Ruslan Senichkin tells how easy it is to switch to Ukrainian

Ruslan Senichkin

Ruslan Senichkin, host of Breakfast with 1+1, which airs daily from 6:30 to 9:30 a.m. on 1+1 Ukraine, gave an interview as part of the free autumn Ukrainian language courses created by the United project.

Ruslan, together with the head of the All-Ukrainian Movement “United” Natalia Fedechko, discussed the decades-long Russification, language position, and shared his own story of how the Carpathians inspired him to learn Ukrainian. 

Ruslan Senichkin is originally from Dnipro, where he admits he grew up in a Russian-speaking environment. The presenter is not ashamed of this and accepts it as an experience he had in his life. Ruslan admits that he started learning Ukrainian at a fairly mature age because of his job, as everyone had to speak the state language on the radio and television. 

Later, the host of “Breakfast with 1+1” began to surround himself with Ukrainian-language content and environment, constantly practicing Ukrainian. Ruslan recalls that although he liked the way he sounded in Ukrainian, it was still not perfect. It was then that a trip to the Carpathians came to the rescue.

“I began to absorb the Ukrainian-speaking space more through the Carpathians. When I went there in the mid-noughties, I plunged into the real taste of the Ukrainian language of western Ukraine and the Carpathian space. At the time, I was very fascinated by it. It was after that that everything went better,” Senichkin recalls. 

By the way, Ruslan Senichkin emphasizes that language is a security issue. Proof of this is Ukrainians abroad who can separate themselves from the enemy and those who represent the Russian Federation only in language. “If we had all started thinking bigger earlier, then at least the Kremlin would not have promoted its narratives about the oppression of the Russian-speaking population, which they allegedly came to liberate.”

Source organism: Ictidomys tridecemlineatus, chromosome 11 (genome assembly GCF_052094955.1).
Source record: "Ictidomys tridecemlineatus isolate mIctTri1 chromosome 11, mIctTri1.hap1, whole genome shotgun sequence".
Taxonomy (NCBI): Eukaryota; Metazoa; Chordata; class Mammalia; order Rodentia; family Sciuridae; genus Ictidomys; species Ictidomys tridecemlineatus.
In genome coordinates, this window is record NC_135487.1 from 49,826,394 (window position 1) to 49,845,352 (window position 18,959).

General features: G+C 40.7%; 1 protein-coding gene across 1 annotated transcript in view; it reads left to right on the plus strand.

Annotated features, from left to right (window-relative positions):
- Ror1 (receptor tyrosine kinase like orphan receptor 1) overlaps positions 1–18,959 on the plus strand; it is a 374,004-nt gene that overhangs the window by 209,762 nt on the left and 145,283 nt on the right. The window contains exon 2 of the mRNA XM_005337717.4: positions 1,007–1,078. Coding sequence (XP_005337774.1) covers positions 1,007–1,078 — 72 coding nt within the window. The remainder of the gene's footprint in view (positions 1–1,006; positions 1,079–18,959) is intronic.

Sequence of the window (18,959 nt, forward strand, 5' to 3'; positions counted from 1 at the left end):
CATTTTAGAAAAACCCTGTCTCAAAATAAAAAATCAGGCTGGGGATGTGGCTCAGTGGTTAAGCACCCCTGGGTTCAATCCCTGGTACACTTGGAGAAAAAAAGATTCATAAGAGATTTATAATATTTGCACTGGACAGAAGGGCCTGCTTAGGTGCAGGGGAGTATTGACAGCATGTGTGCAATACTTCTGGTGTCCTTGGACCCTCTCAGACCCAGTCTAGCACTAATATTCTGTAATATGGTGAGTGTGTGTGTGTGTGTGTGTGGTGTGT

Fortunately, most Ukrainians still understand  the importance of the state language and its significance. That is why many people from different parts of the country, even sitting under rocket fire, continue to improve their knowledge. The presenter expressed his admiration for the indomitable spirit and thirst for learning and emphasized that his hometown still suffers daily from the Russian military:

“There were two arrivals at the house in Dnipro, where I was born and raised. My neighbor was killed by a Russian missile. The school I went to was damaged…”

To learn Ukrainian better and more effectively, the host shared his own tips: 

  • Repeat some words to yourself in order to hear yourself. Record yourself on a voice recorder. Speak Ukrainian all the time and practice your pronunciation. 
  • Create Ukrainian-language content around you. Follow cool bloggers. Find people you like to hear from. You will then want to repeat after them. 

Another way to improve your Ukrainian is through various projects, trainings, and educational platforms. One of them is the 1+1 media project “Plus Ukrainian”, where Ruslan Senichkin is an ambassador.

Photo: 1+1 press service

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